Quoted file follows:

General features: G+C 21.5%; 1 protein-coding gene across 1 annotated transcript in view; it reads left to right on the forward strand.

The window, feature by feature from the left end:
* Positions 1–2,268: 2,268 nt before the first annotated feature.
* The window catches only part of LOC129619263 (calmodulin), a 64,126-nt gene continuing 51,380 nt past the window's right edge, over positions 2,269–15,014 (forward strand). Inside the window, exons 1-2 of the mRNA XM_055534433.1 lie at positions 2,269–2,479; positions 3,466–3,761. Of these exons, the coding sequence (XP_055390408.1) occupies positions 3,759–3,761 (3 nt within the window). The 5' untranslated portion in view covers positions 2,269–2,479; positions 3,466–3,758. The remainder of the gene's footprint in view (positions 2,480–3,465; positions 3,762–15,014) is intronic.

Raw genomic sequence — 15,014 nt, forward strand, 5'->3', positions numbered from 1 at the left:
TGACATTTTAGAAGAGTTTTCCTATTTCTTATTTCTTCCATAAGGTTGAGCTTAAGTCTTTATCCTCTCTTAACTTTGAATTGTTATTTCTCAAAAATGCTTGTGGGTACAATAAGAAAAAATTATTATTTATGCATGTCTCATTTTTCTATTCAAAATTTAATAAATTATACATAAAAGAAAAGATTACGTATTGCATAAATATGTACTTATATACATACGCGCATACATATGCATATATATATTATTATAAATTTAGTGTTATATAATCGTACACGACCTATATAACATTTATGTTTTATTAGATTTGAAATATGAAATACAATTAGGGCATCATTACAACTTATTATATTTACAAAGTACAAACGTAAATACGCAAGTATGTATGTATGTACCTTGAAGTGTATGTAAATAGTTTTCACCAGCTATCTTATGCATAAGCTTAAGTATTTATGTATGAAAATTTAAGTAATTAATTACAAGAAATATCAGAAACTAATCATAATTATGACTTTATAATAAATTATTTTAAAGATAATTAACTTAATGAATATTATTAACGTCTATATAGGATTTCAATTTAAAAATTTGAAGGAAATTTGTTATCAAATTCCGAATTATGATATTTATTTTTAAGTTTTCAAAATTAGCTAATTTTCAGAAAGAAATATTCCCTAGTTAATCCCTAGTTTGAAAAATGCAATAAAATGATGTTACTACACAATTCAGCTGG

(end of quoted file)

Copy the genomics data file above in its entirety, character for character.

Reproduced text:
General features: G+C 21.5%; 1 protein-coding gene across 1 annotated transcript in view; it reads left to right on the forward strand.

The window, feature by feature from the left end:
* Positions 1–2,268: 2,268 nt before the first annotated feature.
* The window catches only part of LOC129619263 (calmodulin), a 64,126-nt gene continuing 51,380 nt past the window's right edge, over positions 2,269–15,014 (forward strand). Inside the window, exons 1-2 of the mRNA XM_055534433.1 lie at positions 2,269–2,479; positions 3,466–3,761. Of these exons, the coding sequence (XP_055390408.1) occupies positions 3,759–3,761 (3 nt within the window). The 5' untranslated portion in view covers positions 2,269–2,479; positions 3,466–3,758. The remainder of the gene's footprint in view (positions 2,480–3,465; positions 3,762–15,014) is intronic.

Raw genomic sequence — 15,014 nt, forward strand, 5'->3', positions numbered from 1 at the left:
TGACATTTTAGAAGAGTTTTCCTATTTCTTATTTCTTCCATAAGGTTGAGCTTAAGTCTTTATCCTCTCTTAACTTTGAATTGTTATTTCTCAAAAATGCTTGTGGGTACAATAAGAAAAAATTATTATTTATGCATGTCTCATTTTTCTATTCAAAATTTAATAAATTATACATAAAAGAAAAGATTACGTATTGCATAAATATGTACTTATATACATACGCGCATACATATGCATATATATATTATTATAAATTTAGTGTTATATAATCGTACACGACCTATATAACATTTATGTTTTATTAGATTTGAAATATGAAATACAATTAGGGCATCATTACAACTTATTATATTTACAAAGTACAAACGTAAATACGCAAGTATGTATGTATGTACCTTGAAGTGTATGTAAATAGTTTTCACCAGCTATCTTATGCATAAGCTTAAGTATTTATGTATGAAAATTTAAGTAATTAATTACAAGAAATATCAGAAACTAATCATAATTATGACTTTATAATAAATTATTTTAAAGATAATTAACTTAATGAATATTATTAACGTCTATATAGGATTTCAATTTAAAAATTTGAAGGAAATTTGTTATCAAATTCCGAATTATGATATTTATTTTTAAGTTTTCAAAATTAGCTAATTTTCAGAAAGAAATATTCCCTAGTTAATCCCTAGTTTGAAAAATGCAATAAAATGATGTTACTACACAATTCAGCTGG